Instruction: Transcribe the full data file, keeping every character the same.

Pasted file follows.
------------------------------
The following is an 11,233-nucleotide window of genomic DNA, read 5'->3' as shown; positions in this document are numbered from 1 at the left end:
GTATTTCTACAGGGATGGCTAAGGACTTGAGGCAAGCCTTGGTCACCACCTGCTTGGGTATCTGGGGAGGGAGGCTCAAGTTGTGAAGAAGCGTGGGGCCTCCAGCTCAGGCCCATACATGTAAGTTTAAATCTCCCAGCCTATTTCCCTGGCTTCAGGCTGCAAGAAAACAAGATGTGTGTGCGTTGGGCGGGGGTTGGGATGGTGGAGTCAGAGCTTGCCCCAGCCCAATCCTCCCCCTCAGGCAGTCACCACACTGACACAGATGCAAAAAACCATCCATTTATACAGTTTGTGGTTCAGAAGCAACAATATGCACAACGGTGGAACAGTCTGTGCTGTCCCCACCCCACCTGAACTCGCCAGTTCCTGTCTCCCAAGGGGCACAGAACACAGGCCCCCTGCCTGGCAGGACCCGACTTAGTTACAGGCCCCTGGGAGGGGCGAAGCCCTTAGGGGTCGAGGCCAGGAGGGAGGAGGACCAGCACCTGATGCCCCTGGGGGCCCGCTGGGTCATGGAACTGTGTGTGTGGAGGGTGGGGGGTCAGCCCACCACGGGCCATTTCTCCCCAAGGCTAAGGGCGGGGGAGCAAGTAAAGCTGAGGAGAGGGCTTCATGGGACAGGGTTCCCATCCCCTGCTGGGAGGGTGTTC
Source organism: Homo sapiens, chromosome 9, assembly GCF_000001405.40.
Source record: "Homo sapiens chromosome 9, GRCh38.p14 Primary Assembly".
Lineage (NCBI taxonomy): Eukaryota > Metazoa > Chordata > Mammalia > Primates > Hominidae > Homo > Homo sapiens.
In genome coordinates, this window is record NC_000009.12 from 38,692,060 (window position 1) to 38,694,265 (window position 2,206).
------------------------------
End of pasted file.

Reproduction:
The following is an 11,233-nucleotide window of genomic DNA, read 5'->3' as shown; positions in this document are numbered from 1 at the left end:
GTATTTCTACAGGGATGGCTAAGGACTTGAGGCAAGCCTTGGTCACCACCTGCTTGGGTATCTGGGGAGGGAGGCTCAAGTTGTGAAGAAGCGTGGGGCCTCCAGCTCAGGCCCATACATGTAAGTTTAAATCTCCCAGCCTATTTCCCTGGCTTCAGGCTGCAAGAAAACAAGATGTGTGTGCGTTGGGCGGGGGTTGGGATGGTGGAGTCAGAGCTTGCCCCAGCCCAATCCTCCCCCTCAGGCAGTCACCACACTGACACAGATGCAAAAAACCATCCATTTATACAGTTTGTGGTTCAGAAGCAACAATATGCACAACGGTGGAACAGTCTGTGCTGTCCCCACCCCACCTGAACTCGCCAGTTCCTGTCTCCCAAGGGGCACAGAACACAGGCCCCCTGCCTGGCAGGACCCGACTTAGTTACAGGCCCCTGGGAGGGGCGAAGCCCTTAGGGGTCGAGGCCAGGAGGGAGGAGGACCAGCACCTGATGCCCCTGGGGGCCCGCTGGGTCATGGAACTGTGTGTGTGGAGGGTGGGGGGTCAGCCCACCACGGGCCATTTCTCCCCAAGGCTAAGGGCGGGGGAGCAAGTAAAGCTGAGGAGAGGGCTTCATGGGACAGGGTTCCCATCCCCTGCTGGGAGGGTGTTC
Source organism: Homo sapiens, chromosome 9, assembly GCF_000001405.40.
Source record: "Homo sapiens chromosome 9, GRCh38.p14 Primary Assembly".
Lineage (NCBI taxonomy): Eukaryota > Metazoa > Chordata > Mammalia > Primates > Hominidae > Homo > Homo sapiens.
In genome coordinates, this window is record NC_000009.12 from 38,692,060 (window position 1) to 38,694,265 (window position 2,206).